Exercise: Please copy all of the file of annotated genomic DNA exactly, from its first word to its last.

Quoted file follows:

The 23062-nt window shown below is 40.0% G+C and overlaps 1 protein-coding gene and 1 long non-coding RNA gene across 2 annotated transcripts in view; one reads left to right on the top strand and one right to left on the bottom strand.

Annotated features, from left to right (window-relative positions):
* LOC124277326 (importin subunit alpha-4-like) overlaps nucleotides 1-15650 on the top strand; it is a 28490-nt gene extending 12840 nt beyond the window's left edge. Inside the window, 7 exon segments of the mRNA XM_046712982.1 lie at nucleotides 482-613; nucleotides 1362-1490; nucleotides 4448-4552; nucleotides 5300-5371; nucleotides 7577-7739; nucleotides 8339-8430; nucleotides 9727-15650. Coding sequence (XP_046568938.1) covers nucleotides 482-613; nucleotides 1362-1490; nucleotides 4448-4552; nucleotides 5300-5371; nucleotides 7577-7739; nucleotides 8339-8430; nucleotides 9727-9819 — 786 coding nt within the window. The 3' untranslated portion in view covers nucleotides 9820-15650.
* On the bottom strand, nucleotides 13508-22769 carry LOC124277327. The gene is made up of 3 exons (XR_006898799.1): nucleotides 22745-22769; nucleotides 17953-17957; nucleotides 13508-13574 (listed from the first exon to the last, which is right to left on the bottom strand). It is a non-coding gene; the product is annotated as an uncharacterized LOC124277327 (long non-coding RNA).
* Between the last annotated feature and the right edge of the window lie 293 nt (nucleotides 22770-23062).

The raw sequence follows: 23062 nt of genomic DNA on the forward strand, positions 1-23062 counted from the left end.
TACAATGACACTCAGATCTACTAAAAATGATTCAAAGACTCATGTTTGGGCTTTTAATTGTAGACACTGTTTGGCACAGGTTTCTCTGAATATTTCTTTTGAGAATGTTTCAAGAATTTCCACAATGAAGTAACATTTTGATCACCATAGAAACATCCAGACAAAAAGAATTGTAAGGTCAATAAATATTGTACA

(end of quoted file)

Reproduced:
The 23062-nt window shown below is 40.0% G+C and overlaps 1 protein-coding gene and 1 long non-coding RNA gene across 2 annotated transcripts in view; one reads left to right on the top strand and one right to left on the bottom strand.

Annotated features, from left to right (window-relative positions):
* LOC124277326 (importin subunit alpha-4-like) overlaps nucleotides 1-15650 on the top strand; it is a 28490-nt gene extending 12840 nt beyond the window's left edge. Inside the window, 7 exon segments of the mRNA XM_046712982.1 lie at nucleotides 482-613; nucleotides 1362-1490; nucleotides 4448-4552; nucleotides 5300-5371; nucleotides 7577-7739; nucleotides 8339-8430; nucleotides 9727-15650. Coding sequence (XP_046568938.1) covers nucleotides 482-613; nucleotides 1362-1490; nucleotides 4448-4552; nucleotides 5300-5371; nucleotides 7577-7739; nucleotides 8339-8430; nucleotides 9727-9819 — 786 coding nt within the window. The 3' untranslated portion in view covers nucleotides 9820-15650.
* On the bottom strand, nucleotides 13508-22769 carry LOC124277327. The gene is made up of 3 exons (XR_006898799.1): nucleotides 22745-22769; nucleotides 17953-17957; nucleotides 13508-13574 (listed from the first exon to the last, which is right to left on the bottom strand). It is a non-coding gene; the product is annotated as an uncharacterized LOC124277327 (long non-coding RNA).
* Between the last annotated feature and the right edge of the window lie 293 nt (nucleotides 22770-23062).

The raw sequence follows: 23062 nt of genomic DNA on the forward strand, positions 1-23062 counted from the left end.
TACAATGACACTCAGATCTACTAAAAATGATTCAAAGACTCATGTTTGGGCTTTTAATTGTAGACACTGTTTGGCACAGGTTTCTCTGAATATTTCTTTTGAGAATGTTTCAAGAATTTCCACAATGAAGTAACATTTTGATCACCATAGAAACATCCAGACAAAAAGAATTGTAAGGTCAATAAATATTGTACA